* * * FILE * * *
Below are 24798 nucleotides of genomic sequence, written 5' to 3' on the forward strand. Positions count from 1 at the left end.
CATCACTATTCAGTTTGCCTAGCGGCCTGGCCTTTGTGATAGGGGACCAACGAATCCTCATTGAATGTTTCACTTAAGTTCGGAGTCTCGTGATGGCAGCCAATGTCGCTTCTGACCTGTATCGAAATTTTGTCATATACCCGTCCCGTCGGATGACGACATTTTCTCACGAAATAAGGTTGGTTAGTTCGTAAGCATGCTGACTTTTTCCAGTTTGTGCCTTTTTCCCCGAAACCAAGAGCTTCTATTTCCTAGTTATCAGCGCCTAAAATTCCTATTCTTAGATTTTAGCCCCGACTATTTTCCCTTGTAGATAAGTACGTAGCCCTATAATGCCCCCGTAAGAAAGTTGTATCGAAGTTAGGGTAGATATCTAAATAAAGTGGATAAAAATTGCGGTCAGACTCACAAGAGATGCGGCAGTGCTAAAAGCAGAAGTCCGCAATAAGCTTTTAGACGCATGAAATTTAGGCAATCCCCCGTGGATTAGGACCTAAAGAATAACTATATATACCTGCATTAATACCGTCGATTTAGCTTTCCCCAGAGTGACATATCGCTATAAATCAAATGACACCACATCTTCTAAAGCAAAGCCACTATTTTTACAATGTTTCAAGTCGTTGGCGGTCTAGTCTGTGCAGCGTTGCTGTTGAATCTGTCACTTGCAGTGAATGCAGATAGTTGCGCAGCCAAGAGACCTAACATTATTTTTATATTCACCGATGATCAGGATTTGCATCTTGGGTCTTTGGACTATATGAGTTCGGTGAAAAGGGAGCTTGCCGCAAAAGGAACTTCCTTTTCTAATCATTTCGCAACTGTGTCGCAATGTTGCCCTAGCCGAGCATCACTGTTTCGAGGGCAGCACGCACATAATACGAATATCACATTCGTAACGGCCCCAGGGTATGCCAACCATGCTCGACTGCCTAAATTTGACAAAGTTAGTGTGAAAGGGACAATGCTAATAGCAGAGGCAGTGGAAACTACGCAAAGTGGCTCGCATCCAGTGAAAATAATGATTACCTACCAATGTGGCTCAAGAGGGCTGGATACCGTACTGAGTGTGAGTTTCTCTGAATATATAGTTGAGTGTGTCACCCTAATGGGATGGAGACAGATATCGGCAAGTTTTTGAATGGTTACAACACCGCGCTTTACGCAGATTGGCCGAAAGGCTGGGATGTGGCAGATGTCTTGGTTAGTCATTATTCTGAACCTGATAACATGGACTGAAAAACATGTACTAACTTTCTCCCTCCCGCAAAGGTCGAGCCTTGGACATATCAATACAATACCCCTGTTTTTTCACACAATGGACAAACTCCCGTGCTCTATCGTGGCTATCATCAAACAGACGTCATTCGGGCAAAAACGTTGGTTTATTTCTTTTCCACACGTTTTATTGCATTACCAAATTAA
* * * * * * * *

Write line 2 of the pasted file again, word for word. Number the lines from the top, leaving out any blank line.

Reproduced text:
CATCACTATTCAGTTTGCCTAGCGGCCTGGCCTTTGTGATAGGGGACCAACGAATCCTCATTGAATGTTTCACTTAAGTTCGGAGTCTCGTGATGGCAGCCAATGTCGCTTCTGACCTGTATCGAAATTTTGTCATATACCCGTCCCGTCGGATGACGACATTTTCTCACGAAATAAGGTTGGTTAGTTCGTAAGCATGCTGACTTTTTCCAGTTTGTGCCTTTTTCCCCGAAACCAAGAGCTTCTATTTCCTAGTTATCAGCGCCTAAAATTCCTATTCTTAGATTTTAGCCCCGACTATTTTCCCTTGTAGATAAGTACGTAGCCCTATAATGCCCCCGTAAGAAAGTTGTATCGAAGTTAGGGTAGATATCTAAATAAAGTGGATAAAAATTGCGGTCAGACTCACAAGAGATGCGGCAGTGCTAAAAGCAGAAGTCCGCAATAAGCTTTTAGACGCATGAAATTTAGGCAATCCCCCGTGGATTAGGACCTAAAGAATAACTATATATACCTGCATTAATACCGTCGATTTAGCTTTCCCCAGAGTGACATATCGCTATAAATCAAATGACACCACATCTTCTAAAGCAAAGCCACTATTTTTACAATGTTTCAAGTCGTTGGCGGTCTAGTCTGTGCAGCGTTGCTGTTGAATCTGTCACTTGCAGTGAATGCAGATAGTTGCGCAGCCAAGAGACCTAACATTATTTTTATATTCACCGATGATCAGGATTTGCATCTTGGGTCTTTGGACTATATGAGTTCGGTGAAAAGGGAGCTTGCCGCAAAAGGAACTTCCTTTTCTAATCATTTCGCAACTGTGTCGCAATGTTGCCCTAGCCGAGCATCACTGTTTCGAGGGCAGCACGCACATAATACGAATATCACATTCGTAACGGCCCCAGGGTATGCCAACCATGCTCGACTGCCTAAATTTGACAAAGTTAGTGTGAAAGGGACAATGCTAATAGCAGAGGCAGTGGAAACTACGCAAAGTGGCTCGCATCCAGTGAAAATAATGATTACCTACCAATGTGGCTCAAGAGGGCTGGATACCGTACTGAGTGTGAGTTTCTCTGAATATATAGTTGAGTGTGTCACCCTAATGGGATGGAGACAGATATCGGCAAGTTTTTGAATGGTTACAACACCGCGCTTTACGCAGATTGGCCGAAAGGCTGGGATGTGGCAGATGTCTTGGTTAGTCATTATTCTGAACCTGATAACATGGACTGAAAAACATGTACTAACTTTCTCCCTCCCGCAAAGGTCGAGCCTTGGACATATCAATACAATACCCCTGTTTTTTCACACAATGGACAAACTCCCGTGCTCTATCGTGGCTATCATCAAACAGACGTCATTCGGGCAAAAACGTTGGTTTATTTCTTTTCCACACGTTTTATTGCATTACCAAATTAA